Blended families face complex tax issues
From an April 10, 2017, post on Accounting Today online
The traditional family is no longer so traditional. Increasingly children are living in blended families, bringing complex tax issues to their parents’ accountants.
“According to the IRS, everybody fits in a biological family: two parents who are married, 2.3 biological children, and that’s it. They file jointly, and you sign your name,” said Jane King, who runs the firm Fairfield Financial Advisors with her daughter Caroline Hedges, in Wellesley, Mass. “Now there are so many different models, whether it’s grandparents raising children, or people who are together and have children, but are not married, or people who are divorced, and there’s joint custody, with two nights at one house and three at another. It’s confusing for accountants and for people who are in nontraditional situations or relationships to figure out what to do.”
The share of children in a two-parent household is at the lowest point in more than 50 years, at 69 percent, compared to 73 percent in 2000 and 87 percent in 1960, according to a December 2015 report by the Pew Research Center. Sixty-two percent of children live with two married parents, while 15 percent are living with parents in a remarriage and 7 percent are with parents who are cohabiting. The share of children living with one parent is 26 percent, up from 22 percent in 2000 and 9 percent in 1960.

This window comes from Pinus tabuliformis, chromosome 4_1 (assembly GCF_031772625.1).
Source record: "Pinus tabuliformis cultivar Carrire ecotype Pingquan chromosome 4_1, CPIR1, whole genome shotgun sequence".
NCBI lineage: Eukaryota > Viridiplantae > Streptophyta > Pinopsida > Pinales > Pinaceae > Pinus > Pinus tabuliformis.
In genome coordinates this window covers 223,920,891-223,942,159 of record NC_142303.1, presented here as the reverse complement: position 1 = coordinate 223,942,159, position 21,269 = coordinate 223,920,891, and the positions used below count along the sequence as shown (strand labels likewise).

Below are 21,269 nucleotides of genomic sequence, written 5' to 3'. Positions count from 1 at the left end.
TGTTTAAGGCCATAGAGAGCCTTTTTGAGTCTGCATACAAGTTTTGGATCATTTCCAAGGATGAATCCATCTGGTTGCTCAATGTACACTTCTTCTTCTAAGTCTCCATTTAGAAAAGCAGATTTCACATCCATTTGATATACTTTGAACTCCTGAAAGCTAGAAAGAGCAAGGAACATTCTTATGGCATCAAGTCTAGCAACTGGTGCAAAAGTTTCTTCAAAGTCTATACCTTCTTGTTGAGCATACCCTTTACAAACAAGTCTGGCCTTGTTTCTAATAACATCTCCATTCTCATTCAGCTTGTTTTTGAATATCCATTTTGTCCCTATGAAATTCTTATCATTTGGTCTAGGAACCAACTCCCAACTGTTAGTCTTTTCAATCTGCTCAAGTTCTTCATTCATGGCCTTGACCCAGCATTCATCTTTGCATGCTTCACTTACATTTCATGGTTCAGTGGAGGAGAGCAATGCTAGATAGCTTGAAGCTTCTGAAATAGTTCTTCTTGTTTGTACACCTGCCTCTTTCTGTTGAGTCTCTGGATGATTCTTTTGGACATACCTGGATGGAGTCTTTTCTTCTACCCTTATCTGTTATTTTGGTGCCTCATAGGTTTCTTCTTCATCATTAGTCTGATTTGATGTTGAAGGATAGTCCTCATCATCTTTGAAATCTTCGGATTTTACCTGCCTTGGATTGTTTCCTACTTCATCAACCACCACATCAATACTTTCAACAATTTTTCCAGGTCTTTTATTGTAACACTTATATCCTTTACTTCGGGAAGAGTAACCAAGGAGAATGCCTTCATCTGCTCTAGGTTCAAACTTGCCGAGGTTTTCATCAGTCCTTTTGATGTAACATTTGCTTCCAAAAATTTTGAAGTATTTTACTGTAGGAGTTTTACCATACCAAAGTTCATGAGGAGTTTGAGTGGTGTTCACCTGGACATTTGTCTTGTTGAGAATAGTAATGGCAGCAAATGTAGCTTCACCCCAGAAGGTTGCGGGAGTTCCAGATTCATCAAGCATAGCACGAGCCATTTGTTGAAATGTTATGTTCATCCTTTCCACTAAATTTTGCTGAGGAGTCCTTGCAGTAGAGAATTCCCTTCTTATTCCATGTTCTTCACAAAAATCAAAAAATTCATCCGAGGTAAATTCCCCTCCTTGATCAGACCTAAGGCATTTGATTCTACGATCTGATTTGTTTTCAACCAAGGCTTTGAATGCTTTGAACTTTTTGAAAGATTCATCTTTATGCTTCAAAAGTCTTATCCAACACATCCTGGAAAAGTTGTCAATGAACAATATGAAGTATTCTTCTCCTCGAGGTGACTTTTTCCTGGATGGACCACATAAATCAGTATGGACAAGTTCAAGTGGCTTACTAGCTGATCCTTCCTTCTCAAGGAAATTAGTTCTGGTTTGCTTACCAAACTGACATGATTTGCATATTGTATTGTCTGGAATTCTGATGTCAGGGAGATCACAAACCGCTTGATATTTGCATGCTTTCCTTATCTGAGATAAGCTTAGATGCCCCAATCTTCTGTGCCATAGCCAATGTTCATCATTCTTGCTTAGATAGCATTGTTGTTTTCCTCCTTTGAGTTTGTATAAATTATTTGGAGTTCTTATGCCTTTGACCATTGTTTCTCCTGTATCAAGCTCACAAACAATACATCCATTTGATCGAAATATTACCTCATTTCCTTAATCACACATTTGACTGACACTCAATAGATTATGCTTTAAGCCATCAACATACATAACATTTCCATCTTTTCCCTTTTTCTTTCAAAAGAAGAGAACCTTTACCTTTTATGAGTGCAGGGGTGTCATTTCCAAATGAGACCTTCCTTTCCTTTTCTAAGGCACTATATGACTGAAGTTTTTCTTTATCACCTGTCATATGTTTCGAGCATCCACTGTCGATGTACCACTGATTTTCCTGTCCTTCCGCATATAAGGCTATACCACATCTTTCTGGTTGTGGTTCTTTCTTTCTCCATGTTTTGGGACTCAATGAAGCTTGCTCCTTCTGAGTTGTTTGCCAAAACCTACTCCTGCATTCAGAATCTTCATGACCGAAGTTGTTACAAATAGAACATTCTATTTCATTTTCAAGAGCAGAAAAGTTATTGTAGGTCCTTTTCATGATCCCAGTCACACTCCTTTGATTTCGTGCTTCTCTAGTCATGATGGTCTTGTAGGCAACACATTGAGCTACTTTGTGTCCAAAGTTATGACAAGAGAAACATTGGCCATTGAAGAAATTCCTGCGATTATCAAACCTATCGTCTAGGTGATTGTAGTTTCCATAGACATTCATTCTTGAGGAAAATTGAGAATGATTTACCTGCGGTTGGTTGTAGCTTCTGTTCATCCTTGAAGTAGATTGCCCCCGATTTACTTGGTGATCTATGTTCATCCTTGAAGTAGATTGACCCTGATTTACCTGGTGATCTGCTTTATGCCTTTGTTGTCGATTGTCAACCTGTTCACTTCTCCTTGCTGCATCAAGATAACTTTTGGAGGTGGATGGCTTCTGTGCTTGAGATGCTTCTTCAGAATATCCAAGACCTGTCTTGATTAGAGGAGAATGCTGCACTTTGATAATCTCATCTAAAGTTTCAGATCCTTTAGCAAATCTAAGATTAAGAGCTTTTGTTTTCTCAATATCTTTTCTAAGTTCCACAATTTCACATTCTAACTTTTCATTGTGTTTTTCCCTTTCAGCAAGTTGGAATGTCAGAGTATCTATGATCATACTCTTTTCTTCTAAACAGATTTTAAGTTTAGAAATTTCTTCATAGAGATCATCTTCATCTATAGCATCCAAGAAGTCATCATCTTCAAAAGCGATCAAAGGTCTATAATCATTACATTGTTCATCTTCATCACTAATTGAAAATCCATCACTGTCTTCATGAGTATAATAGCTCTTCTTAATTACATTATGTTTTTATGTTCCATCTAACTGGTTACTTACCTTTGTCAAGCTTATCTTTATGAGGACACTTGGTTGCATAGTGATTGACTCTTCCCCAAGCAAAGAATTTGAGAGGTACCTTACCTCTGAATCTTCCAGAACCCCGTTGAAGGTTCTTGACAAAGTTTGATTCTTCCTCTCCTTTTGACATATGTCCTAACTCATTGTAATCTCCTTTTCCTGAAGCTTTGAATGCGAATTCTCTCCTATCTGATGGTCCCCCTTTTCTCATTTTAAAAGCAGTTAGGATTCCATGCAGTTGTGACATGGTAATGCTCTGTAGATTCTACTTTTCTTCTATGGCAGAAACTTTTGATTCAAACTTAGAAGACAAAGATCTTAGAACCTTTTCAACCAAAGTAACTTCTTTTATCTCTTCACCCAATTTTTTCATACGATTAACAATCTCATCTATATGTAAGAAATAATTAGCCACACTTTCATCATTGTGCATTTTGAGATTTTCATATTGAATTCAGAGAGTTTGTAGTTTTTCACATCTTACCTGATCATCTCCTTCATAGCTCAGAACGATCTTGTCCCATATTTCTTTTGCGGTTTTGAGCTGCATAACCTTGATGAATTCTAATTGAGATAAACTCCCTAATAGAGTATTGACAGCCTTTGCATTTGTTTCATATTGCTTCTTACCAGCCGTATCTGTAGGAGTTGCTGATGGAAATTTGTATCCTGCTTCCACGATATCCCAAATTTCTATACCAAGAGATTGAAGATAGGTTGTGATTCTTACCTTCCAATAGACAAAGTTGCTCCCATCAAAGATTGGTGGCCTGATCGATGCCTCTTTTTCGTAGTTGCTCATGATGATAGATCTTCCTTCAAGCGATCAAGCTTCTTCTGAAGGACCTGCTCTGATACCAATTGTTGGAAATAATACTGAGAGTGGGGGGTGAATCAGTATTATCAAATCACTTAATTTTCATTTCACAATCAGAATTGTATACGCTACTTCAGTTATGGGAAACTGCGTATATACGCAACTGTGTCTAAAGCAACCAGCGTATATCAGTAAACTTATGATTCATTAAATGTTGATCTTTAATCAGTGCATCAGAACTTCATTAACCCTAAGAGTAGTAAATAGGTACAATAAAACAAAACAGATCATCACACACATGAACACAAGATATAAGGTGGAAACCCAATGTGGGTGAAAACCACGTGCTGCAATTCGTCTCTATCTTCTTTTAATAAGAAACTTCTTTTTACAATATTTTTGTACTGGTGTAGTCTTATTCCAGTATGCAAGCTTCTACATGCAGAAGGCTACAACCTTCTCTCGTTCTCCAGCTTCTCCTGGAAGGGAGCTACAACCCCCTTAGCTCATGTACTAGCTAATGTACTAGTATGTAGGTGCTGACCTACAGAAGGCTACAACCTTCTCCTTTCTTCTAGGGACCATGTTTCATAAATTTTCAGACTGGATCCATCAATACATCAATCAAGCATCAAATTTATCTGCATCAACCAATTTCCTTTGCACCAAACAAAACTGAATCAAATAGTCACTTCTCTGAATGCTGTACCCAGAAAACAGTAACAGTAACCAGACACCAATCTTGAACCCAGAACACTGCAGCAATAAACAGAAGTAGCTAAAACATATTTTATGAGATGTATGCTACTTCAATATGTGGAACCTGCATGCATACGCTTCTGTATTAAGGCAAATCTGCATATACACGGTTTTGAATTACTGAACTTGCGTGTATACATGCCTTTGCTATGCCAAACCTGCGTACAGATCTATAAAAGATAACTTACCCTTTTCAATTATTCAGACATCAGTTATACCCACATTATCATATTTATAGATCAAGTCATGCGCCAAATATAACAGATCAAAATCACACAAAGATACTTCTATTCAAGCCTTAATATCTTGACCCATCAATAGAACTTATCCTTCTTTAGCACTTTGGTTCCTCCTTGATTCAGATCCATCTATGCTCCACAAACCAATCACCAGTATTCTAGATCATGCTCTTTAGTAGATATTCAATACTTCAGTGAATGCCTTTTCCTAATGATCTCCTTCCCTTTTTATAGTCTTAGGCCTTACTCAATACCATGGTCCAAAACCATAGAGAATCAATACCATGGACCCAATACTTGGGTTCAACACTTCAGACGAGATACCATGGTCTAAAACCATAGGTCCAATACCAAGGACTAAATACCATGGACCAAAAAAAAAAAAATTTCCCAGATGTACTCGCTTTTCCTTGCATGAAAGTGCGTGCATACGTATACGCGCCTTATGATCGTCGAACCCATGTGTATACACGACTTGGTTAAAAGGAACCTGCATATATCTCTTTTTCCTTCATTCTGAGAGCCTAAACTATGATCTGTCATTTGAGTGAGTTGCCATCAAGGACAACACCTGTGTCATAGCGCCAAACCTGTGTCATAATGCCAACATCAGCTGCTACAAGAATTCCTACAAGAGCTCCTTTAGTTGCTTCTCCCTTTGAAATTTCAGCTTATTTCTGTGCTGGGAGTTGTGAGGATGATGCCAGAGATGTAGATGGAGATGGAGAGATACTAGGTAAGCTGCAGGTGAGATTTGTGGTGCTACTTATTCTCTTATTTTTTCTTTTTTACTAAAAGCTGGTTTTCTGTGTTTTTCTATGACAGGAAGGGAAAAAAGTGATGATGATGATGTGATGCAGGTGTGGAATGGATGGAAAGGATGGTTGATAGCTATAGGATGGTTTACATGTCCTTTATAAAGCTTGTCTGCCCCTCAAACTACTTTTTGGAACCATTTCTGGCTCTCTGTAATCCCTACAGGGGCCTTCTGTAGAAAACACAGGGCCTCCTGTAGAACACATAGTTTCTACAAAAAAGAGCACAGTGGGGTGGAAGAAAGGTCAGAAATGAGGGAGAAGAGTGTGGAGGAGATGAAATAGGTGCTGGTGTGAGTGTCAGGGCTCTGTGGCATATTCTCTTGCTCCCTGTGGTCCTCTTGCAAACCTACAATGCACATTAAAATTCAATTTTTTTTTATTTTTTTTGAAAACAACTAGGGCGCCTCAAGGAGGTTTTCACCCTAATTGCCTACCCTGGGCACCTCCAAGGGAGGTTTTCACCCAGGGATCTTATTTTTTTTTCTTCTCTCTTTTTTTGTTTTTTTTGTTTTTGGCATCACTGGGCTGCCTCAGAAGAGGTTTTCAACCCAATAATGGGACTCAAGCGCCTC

King and Hedges advise many blended families in their practice. “Caroline and I are products of a blended family, so we walk the walk,” said King. “It’s very complicated and many of our clients are parts of blended families, and perhaps they feel more comfortable talking to us, who are part of that. We know the pitfalls and the emotional baggage that comes with that, and the complexity of raising children who you’re not the mother of—who pays for what, how do they spend vacations, how do they handle college tuition, etc. Very often those things are not as clearly spelled out in a divorce agreement as they should be, so many issues pop up after someone’s been married five years. Now it’s time for college, and who handles what? The estate planning piece is huge.”